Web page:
Tech Education for the Gray Area Between Development and Design

December 1, 2016 - 2 minutes read

When an iPhone app development studio quotes a potential client on what it’ll cost to develop their dream app, the reaction is often surprise. What they may not realize is that costs (not to mention time) requirements for app development have actually been dropping steadily for years. What took hundreds of thousands of dollars to accomplish five years ago is possible for San Francisco app developers at a fraction of that currently, and thanks to developer best practices the end result is often a far better app.

What’s driving that drop in price? Part of the answer lies in the most expensive part of the app development process: engineering custom code.

Specifically, tech educators are noticing the rise of the “creative technologist,” tech workers with skills in both graphic design and coding. This is only possible because the tools and frameworks used to develop lean prototypes and MVPs have improved to the point that a “good enough” knowledge of front-end languages really is “good enough,” allowing for startup founders and designers to encounter much less friction as they make their app ideas real.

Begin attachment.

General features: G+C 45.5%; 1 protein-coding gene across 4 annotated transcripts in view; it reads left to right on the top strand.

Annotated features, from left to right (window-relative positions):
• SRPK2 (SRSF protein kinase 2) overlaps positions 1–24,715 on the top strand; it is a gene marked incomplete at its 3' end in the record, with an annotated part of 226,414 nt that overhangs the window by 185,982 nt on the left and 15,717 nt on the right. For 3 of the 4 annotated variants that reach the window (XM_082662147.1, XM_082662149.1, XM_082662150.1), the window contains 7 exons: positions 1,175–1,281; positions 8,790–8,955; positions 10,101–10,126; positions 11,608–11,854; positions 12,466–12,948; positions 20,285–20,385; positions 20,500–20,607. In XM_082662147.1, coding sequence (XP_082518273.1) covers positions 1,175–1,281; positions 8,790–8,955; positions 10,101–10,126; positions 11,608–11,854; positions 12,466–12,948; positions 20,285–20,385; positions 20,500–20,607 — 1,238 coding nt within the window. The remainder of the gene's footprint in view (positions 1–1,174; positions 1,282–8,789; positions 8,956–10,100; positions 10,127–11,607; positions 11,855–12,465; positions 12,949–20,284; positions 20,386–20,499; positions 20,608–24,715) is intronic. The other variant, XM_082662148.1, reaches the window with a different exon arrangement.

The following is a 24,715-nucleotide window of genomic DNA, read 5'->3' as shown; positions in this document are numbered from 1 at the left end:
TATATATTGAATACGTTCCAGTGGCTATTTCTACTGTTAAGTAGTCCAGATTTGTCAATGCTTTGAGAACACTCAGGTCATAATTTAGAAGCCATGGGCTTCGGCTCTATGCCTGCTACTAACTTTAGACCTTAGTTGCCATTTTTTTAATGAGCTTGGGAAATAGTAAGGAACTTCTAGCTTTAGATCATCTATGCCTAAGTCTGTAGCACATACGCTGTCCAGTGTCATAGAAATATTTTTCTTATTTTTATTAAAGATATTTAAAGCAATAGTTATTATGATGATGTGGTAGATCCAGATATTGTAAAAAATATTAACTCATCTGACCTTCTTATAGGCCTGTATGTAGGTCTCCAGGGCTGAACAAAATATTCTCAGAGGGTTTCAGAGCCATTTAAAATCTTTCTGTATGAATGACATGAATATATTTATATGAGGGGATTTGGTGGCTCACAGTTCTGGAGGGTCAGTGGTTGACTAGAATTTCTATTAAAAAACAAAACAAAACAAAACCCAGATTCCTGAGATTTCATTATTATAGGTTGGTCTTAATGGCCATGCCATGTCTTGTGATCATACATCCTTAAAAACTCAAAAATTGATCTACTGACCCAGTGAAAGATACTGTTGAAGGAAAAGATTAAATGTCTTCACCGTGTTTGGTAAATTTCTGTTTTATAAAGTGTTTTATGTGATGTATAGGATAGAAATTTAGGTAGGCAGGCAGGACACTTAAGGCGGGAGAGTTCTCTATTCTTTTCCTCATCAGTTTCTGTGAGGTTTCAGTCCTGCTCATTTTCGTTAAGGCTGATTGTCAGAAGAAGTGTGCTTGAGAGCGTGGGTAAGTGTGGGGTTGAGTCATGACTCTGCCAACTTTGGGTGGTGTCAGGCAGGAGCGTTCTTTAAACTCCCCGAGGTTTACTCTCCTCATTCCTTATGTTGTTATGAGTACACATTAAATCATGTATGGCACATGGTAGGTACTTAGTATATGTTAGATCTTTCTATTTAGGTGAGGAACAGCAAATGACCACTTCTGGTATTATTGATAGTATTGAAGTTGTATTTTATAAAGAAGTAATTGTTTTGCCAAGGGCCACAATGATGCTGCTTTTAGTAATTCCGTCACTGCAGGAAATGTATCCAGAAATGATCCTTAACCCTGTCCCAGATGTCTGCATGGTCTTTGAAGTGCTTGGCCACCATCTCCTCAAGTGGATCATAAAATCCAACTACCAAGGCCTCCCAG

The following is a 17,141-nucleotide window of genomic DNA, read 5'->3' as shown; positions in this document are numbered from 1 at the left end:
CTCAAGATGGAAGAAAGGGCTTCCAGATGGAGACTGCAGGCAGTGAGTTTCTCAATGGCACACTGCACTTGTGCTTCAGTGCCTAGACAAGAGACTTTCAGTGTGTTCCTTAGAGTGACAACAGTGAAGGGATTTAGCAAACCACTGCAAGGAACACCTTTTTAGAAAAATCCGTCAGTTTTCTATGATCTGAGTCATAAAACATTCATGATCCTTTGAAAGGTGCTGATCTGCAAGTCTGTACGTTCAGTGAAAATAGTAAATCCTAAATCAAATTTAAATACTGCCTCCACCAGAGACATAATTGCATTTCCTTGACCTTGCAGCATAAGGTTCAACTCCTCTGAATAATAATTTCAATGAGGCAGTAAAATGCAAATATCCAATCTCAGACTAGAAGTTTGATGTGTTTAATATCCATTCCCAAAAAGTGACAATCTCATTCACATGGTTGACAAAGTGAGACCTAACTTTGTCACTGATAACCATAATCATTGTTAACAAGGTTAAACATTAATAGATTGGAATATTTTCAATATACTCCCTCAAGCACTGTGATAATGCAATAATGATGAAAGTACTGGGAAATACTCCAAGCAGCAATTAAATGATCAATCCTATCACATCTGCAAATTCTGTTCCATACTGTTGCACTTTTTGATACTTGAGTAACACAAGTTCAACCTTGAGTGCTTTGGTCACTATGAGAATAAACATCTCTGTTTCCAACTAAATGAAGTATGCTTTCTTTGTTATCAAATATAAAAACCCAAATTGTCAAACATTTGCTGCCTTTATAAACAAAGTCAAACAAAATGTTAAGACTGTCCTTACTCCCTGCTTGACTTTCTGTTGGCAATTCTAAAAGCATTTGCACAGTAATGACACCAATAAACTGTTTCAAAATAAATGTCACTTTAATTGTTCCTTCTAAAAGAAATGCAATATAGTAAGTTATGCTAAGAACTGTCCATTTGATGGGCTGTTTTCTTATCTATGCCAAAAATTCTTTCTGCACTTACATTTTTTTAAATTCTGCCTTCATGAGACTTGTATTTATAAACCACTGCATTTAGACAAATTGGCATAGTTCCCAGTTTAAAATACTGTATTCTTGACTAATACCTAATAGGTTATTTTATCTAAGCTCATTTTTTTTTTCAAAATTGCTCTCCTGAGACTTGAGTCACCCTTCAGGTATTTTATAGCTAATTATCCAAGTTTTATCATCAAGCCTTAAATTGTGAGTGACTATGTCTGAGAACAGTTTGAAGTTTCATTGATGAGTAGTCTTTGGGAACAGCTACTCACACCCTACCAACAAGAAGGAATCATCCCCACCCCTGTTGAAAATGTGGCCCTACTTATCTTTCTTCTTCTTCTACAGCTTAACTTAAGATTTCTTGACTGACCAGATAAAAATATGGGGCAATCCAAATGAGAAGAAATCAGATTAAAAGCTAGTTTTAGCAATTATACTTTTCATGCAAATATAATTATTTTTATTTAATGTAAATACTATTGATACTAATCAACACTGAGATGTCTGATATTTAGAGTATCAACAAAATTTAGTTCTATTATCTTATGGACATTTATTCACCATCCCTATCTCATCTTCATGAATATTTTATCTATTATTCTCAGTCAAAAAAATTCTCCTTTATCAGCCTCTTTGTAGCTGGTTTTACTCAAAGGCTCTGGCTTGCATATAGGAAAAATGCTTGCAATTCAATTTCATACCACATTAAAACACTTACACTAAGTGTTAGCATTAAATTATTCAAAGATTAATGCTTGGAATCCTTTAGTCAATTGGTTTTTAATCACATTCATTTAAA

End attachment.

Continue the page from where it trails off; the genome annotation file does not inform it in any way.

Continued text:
That said, app engineers and back-end coders aren’t going anywhere — if anything, their skillsets are only becoming more important. What’s important here is how reducing the barrier between designers and front-end developers gets rid of the need for hyper-specialized employees early in a startup’s lifespan. The use of tools like Sketch and InVision don’t just make life easier for teams. They reduce the “communication tax” so effectively that, sometimes, a team isn’t necessary.

App developers have been working with educators to make sure this difference between the back-end and front-end coding environment isn’t lost in the classroom. While it’s important for students in most disciplines to cover the basics of front-end code, learning back-end code is less and less necessary for future app developers who are more interested in design and user experience.

This is good news all around, and hints at a bright future for small, scrappy startups in an app market where iterative releases and lean teams are the norm.

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